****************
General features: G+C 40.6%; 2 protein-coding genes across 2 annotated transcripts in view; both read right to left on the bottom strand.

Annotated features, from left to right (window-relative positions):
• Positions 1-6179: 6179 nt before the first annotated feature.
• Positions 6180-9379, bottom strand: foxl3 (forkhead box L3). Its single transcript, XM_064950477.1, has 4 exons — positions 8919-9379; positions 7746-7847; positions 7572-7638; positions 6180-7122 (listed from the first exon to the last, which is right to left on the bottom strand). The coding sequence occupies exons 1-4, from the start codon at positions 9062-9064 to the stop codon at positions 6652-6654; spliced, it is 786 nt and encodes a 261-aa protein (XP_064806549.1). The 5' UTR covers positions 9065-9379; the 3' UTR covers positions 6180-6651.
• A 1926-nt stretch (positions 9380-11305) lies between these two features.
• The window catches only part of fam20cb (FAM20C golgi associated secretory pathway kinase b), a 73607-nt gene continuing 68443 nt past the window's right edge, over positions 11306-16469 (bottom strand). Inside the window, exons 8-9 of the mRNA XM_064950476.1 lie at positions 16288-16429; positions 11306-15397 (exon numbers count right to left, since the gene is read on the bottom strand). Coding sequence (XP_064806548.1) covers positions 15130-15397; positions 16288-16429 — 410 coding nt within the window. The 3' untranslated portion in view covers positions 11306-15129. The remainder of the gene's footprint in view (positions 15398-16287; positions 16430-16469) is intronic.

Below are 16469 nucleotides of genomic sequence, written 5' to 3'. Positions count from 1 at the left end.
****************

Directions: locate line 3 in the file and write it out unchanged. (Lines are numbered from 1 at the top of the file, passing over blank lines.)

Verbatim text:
• Positions 1-6179: 6179 nt before the first annotated feature.